U.S.A. –-(AmmoLand.com)- The St. Louis couple whose armed defense of their home from protesters last summer made national news now faces a criminal trial tentatively scheduled during the first week of November, according to the St. Louis Post-Dispatch.
Mark and Patricia McCloskey became reluctant celebrities of sorts last year when they were caught on video carrying guns outside their mansion after protesters allegedly broke through a gate and entered their property. As reported by the Portland Press Herald and Associated Press, “The protesters ventured onto a private street that includes the McCloskey mansion. The couple, both of them attorneys in their early 60s, said they felt threatened after protesters broke down an iron gate and ignored a ‘No Trespassing’ sign. Protest leaders denied damaging the gate and said the march was peaceful.”
The march was actually headed toward the home of then-St. Louis Mayor Lyda Krewson, according to published reports. Nobody has ever explained why the crowd veered onto the McCloskey’s property, which was protected by a gated barrier.
Mark McCloskey was armed with an AR-15-style rifle and his wife held a small semiautomatic pistol. Images of the couple have become famous, and went viral almost immediately following the incident. They have been interviewed on various Fox News programs and elsewhere, and their case also got attention because of allegations Circuit Attorney Kimberly Gardner sent fundraising emails during her reelection campaign last year mentioning the case.
The case has raised questions about the rights of people to defend their homes with firearms in situations where protesters pose a threat. Even though leaders of the protest insisted the march was peaceful, that apparently was not how the McCloskey’s viewed the situation.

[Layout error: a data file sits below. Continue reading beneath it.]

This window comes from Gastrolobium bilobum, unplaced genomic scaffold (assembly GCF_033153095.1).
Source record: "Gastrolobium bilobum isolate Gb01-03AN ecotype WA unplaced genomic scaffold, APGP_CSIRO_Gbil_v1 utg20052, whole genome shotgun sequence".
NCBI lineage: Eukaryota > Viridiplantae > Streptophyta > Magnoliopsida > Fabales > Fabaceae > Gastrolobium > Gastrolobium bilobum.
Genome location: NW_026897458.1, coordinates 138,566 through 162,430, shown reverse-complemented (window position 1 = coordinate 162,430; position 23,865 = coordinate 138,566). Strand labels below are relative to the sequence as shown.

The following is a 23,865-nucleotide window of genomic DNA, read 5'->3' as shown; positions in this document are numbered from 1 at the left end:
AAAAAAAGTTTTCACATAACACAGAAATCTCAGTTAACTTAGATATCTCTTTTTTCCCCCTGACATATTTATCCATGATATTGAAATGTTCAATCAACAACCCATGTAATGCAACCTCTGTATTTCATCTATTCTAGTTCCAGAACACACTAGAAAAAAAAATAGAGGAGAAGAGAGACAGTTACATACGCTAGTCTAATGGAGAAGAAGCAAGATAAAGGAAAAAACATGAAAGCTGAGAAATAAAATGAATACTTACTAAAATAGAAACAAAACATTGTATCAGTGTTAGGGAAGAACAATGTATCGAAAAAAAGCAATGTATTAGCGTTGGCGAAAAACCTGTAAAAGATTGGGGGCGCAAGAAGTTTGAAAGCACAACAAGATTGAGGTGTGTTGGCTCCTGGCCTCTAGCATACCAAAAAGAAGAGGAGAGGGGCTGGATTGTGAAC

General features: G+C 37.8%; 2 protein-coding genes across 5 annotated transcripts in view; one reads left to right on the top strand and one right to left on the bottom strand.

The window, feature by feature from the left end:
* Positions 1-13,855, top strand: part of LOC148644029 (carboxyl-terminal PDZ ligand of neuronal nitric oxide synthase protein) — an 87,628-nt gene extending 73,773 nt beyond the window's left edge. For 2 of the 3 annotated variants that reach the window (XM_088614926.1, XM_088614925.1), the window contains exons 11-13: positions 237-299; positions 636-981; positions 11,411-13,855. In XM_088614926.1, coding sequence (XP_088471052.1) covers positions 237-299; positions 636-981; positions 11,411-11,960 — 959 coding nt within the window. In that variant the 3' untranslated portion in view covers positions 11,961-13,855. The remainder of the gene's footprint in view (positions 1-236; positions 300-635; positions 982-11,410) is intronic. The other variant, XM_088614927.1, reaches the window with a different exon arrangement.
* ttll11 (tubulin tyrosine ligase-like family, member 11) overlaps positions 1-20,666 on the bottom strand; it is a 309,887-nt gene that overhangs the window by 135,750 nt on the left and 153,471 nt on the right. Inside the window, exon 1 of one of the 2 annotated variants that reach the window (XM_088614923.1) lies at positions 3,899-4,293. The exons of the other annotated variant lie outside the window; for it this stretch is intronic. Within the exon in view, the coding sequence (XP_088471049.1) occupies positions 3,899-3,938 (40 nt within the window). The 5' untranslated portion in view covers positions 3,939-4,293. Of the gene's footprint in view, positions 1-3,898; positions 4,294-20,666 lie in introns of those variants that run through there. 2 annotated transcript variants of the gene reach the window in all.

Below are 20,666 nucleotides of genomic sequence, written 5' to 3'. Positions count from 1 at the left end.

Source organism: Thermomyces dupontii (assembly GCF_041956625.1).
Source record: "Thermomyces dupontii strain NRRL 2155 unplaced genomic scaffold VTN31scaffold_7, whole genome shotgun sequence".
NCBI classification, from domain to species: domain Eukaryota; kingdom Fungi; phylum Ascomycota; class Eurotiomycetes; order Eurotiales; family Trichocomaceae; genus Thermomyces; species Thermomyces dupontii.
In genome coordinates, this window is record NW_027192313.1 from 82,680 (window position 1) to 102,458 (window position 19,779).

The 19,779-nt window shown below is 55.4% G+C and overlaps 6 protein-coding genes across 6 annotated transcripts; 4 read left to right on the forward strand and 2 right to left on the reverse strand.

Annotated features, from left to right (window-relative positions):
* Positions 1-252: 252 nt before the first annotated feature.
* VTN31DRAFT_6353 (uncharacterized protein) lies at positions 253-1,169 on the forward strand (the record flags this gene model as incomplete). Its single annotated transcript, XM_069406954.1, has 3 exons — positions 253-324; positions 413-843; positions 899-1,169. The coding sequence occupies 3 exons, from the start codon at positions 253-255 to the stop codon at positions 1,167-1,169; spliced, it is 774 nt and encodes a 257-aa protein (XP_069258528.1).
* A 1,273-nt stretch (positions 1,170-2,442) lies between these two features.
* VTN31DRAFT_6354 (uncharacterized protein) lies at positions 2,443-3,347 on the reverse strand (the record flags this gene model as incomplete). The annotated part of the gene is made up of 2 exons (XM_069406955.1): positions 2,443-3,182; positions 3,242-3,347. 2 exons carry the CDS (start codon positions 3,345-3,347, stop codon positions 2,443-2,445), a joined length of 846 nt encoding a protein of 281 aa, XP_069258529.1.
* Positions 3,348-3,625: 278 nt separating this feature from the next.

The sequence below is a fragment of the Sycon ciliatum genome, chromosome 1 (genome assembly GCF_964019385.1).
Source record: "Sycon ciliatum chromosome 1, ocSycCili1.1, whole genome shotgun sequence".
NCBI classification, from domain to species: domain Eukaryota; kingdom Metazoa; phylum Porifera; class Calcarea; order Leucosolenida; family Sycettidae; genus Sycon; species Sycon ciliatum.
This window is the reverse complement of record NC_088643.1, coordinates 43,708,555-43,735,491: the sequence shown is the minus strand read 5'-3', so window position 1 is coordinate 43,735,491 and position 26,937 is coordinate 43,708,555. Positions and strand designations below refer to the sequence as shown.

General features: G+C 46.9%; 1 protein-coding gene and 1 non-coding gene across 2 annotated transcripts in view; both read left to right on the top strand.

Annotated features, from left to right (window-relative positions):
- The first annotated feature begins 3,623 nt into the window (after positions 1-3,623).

Expect a considerable amount of controversy as this case moves forward. Another hearing is set next month, the Post-Dispatch reported. Does a protest march have any First Amendment right to step onto private property? Has anyone been arrested for breaking through the McCloskey’s gate?
The case may cut to the core purpose of the Second Amendment. In the 2008 case of District of Columbia v. Heller, it was established by the Supreme Court that the people have a right to keep a handgun in the home for self-defense.
Does the right to keep and bear arms apply to defending the home, or just the people inside?
Patricia McCloskey held a handgun, while Mark McCloskey held an AR-15-type rifle. Joe Biden and Capitol Hill anti-gunners consider such a firearm to be an “assault weapon” that should be banned, while gun rights activists insist modern semiautomatic sporting rifles like the one McCloskey carried, are in common use and most certainly are protected by the Second Amendment. The high court has yet to weigh in on that subject.
The McCloskeys were indicted by a St. Louis grand jury in October on a felony charge of unlawful use of a weapon and evidence tampering, the Post-Dispatch detailed, and some argue charges should never have been brought. Missouri Gov. Mike Parsons announced he would pardon the couple if they are convicted, which may further muddy the legal water that has already been stirred by the fact the protest was part of the strife following last year’s death of George Floyd in Minneapolis after being pinned to the ground for more than nine minutes with a knee across his neck. The former police officer responsible for that use of force was recently convicted of murder.
A special prosecutor has been appointed, according to KSDK News. He is Richard Callahan, a former U.S. attorney, and judge.
The McCloskey’s are represented by attorney Joel Schwartz, who has argued the grand jury process was “tainted” by Gardner, who did win re-election last fall.
There is even more drama in this case. According to Politico, Mark McCloskey “is considering running for the Senate in 2022, after Sen. Roy Blunt, R-Mo., announced in March he would not seek reelection.”
The McCloskey’s appeared in a video message during last year’s Republican National Convention. As reported by Politico, “The couple became a cause célèbre for conservatives and won the support of then-President Donald Trump, who used the incident to advance a central theme of his reelection campaign — that far-left activists were overrunning upscale communities.”
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